Crum­pet with but­ter prize for Chan­nel feat

The Daily Telegraph - Business - - Sport - Fiona To­mas

Con­quer­ing the ocean, and in par­tic­u­lar the English Chan­nel, is noth­ing new for Chloe McCardel. Five years ago, the Aus­tralian ul­tra-en­durance swim­mer com­pleted a triple, non-stop cross­ing be­tween these shores and France in 36 hours and 12 min­utes.

On Sun­day, the Syd­ney swim­mer will at­tempt her 35th cross­ing and, in do­ing so, will sur­pass the men’s record for the num­ber of Chan­nel swims, set by English­man Kevin Mur­phy in 2006.

Such is the sig­nif­i­cance of this swim that the Aus­tralian gov­ern­ment granted McCardel an ex­emp­tion to travel to the UK amid the pan­demic so she could add three more Chan­nel cross­ings to her name ear­lier this month, which she suc­cess­fully com­pleted over nine days at the start of Au­gust.

Re­mark­ably, the 35-year-old is still some way off from be­ing crowned the undis­puted queen of the Chan­nel. That ac­co­lade be­longs to Ali­son Streeter, who holds the record with 43.

But McCardel’s 35th cross­ing – and fourth this month alone – is not sim­ply about join­ing an elite tribe of fe­male ul­tra-en­durance ath­letes who have en­tered into ter­ri­to­ries alien to men (for ex­am­ple, Google Sarah Thomas, who be­came the first per­son to swim the Chan­nel four times non-stop last year).

That McCardel had to post­pone her swim un­til Sun­day due to thun­der­storms ap­pears triv­ial com­pared to the scores of mi­grants who have risked their lives cross­ing her favourite stretch of wa­ter in re­cent days – more than 200 reached the Kent coast last week­end alone. She does, how­ever, have her own story of hard­ship to tell. As a vic­tim of an abu­sive re­la­tion­ship, she hopes her lat­est swim will raise aware­ness of do­mes­tic violence, a deeply per­sonal ex­pe­ri­ence she ad­mits she has strug­gled to come to terms with pub­licly.

Her record-break­ing swim could not have come at a more poignant time. More than 40,000 calls and con­tacts were made to the UK’s Na­tional Do­mes­tic Abuse Helpline dur­ing the first three months of lock­down. Most, the char­ity says, were by women.

McCardel’s ex­pe­ri­ence was so hor­rific that she was di­ag­nosed with post trau­matic stress dis­or­der and it is why she is us­ing her lat­est 10-hour cross­ing to am­plify an im­por­tant mes­sage for sur­vivors of do­mes­tic abuse.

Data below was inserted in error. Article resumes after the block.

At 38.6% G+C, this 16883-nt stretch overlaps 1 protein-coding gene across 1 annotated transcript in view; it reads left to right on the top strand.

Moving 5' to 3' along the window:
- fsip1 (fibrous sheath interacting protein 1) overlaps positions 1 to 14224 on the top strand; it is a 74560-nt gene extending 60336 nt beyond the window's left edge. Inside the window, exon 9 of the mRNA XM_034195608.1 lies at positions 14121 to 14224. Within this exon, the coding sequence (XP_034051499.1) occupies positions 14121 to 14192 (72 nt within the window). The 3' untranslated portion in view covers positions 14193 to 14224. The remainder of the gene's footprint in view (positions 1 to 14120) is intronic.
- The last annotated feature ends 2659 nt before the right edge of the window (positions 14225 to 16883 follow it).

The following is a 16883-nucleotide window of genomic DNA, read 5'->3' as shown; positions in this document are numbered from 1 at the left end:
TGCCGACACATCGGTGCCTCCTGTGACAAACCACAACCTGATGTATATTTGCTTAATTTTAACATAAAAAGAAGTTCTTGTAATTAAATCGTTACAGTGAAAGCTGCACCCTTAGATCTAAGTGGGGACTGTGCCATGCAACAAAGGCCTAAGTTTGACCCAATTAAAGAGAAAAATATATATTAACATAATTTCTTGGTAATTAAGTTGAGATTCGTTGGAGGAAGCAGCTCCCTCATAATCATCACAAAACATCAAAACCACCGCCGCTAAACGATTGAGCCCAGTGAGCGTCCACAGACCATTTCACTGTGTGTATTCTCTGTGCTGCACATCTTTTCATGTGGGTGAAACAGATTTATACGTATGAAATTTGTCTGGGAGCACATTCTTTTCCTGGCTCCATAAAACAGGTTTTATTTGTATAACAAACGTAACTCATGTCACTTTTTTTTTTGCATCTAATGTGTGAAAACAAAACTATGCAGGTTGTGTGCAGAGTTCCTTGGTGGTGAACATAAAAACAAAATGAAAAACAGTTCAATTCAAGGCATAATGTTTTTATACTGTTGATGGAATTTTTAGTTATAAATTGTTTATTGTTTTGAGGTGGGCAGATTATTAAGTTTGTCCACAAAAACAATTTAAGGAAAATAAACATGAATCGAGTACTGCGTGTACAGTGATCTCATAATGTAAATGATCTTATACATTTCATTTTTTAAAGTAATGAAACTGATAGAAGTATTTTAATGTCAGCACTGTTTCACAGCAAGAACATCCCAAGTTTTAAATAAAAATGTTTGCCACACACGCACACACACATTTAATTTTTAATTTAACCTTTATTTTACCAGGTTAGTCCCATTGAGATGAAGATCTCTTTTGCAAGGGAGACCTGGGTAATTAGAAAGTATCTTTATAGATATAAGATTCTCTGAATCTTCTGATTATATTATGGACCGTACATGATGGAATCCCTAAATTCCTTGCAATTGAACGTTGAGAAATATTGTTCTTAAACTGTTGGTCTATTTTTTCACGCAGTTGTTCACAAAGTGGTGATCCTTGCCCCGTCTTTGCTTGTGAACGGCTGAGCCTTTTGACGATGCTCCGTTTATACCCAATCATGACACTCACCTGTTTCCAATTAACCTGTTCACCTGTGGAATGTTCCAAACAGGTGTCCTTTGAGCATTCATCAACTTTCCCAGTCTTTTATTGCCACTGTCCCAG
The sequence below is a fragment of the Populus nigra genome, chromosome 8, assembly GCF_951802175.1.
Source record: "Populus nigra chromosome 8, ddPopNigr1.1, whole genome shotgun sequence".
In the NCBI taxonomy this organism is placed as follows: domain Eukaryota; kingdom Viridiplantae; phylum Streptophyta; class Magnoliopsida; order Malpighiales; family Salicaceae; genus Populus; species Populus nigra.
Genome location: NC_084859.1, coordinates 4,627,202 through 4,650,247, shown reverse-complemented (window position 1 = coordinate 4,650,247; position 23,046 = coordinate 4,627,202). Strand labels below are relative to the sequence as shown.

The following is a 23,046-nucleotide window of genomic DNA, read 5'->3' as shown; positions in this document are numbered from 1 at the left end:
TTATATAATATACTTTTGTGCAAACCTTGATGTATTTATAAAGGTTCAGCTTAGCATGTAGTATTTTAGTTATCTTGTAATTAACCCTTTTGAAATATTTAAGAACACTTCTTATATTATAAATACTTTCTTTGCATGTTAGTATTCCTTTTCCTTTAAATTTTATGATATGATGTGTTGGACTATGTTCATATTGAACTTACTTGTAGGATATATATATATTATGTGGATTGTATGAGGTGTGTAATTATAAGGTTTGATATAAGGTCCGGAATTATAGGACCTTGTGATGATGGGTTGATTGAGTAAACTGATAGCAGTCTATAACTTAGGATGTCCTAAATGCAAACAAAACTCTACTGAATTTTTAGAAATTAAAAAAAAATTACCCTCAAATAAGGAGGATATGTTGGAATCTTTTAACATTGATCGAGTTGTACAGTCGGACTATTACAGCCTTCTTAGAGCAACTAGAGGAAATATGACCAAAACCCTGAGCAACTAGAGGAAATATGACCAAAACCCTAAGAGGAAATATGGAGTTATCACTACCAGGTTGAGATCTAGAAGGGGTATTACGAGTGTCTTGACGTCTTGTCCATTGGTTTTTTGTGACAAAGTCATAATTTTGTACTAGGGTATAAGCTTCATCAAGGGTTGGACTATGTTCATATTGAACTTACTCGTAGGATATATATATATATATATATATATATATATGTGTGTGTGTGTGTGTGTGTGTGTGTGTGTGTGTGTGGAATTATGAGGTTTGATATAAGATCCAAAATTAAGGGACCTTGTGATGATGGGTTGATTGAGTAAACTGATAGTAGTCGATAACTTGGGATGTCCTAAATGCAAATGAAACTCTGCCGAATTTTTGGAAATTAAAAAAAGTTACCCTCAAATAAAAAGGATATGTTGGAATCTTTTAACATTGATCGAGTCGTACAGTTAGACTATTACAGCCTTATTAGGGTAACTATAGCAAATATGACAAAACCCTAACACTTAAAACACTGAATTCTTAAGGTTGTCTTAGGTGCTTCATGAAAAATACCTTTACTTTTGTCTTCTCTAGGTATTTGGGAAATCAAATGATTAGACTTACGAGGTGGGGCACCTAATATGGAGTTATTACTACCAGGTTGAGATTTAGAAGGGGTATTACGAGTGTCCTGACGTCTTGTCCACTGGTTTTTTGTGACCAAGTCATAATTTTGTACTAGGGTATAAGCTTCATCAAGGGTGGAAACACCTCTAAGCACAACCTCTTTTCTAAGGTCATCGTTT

“What I’m do­ing might seem like a su­per­hu­man feat, but I’m just a nor­mal, ev­ery­day per­son who’s had huge chal­lenges,” she says. “For those go­ing through that re­cov­ery process, stay strong, and re­mem­ber there are oth­ers out there who have been through the same thing. There is light at the end of the tun­nel. France is still there on the other side.”

McCardel is ea­ger to nor­malise her ex­tra­or­di­nary en­deav­our, inas­much as she hopes to in­spire non-swim­mers. When she was 11, she had no idea how to swim and re­mem­bers the trep­i­da­tion of not be­ing able to cross a 25-me­tre swim­ming pool.

Con­trast that to when she set a world record for the long­est rat­i­fied unas­sisted ocean swim of 124.4km (77.3 miles) in 41 hours, 30 min­utes be­tween two is­lands in the Ba­hamas in 2014. Or when, the year be­fore, she swam from Cuba to Florida with­out the pro­tec­tion of a shark cage, only to be at­tacked by swathes of box jel­ly­fish 11 hours into her chal­lenge, forc­ing her to re­tire.

She is happy to view her gi­gan­tic ex­ploits of cross­ing the world’s busiest ship­ping lane through a mag­i­cal, child­like prism.

“Some­times I look up and it’s like be­ing in the bath when you’re a kid,” she says. “You’ve got all these cool toys, and you’re just bob­bing around try­ing to dodge a ship. Or you can get the Rus­sian navy cruis­ing, some­times a ran­dom sub­ma­rine pops up, or the coast­guard comes cruis­ing by. It’s an amaz­ing place, the English Chan­nel, what happens out there on any one day.”

So, how will Sun­day’s cross­ing work? Her crew man­ager, Ja­son, will lower a wa­ter bot­tle down to her ev­ery half an hour which con­tains an en­ergy-boost­ing cock­tail of car­bo­hy­drates and glu­cose. This, along with the oc­ca­sional shot of caf­feine and the thought of a but­tery crum­pet – will sus­tain her in wa­ter tem­per­a­tures of 16C (61F).

“I lit­er­ally sali­vate over the idea of hav­ing a crum­pet with but­ter in the mid­dle of the English Chan­nel,” she says. “I go nuts on it, be­cause it’s all yummy and soft. When you swim in salt wa­ter for hours on end, your tongue be­comes quite raw and sen­si­tive – the last thing you want to eat is any­thing rough or sharp, or chewy. The crum­pet is a golden piece of bread from heaven.”

Aus­tralian? McCardel, it seems, is more like an adopted Brit.

Chan­nel hop­per: Chloe McCardel com­pleted her 34th cross­ing and is go­ing for No 35

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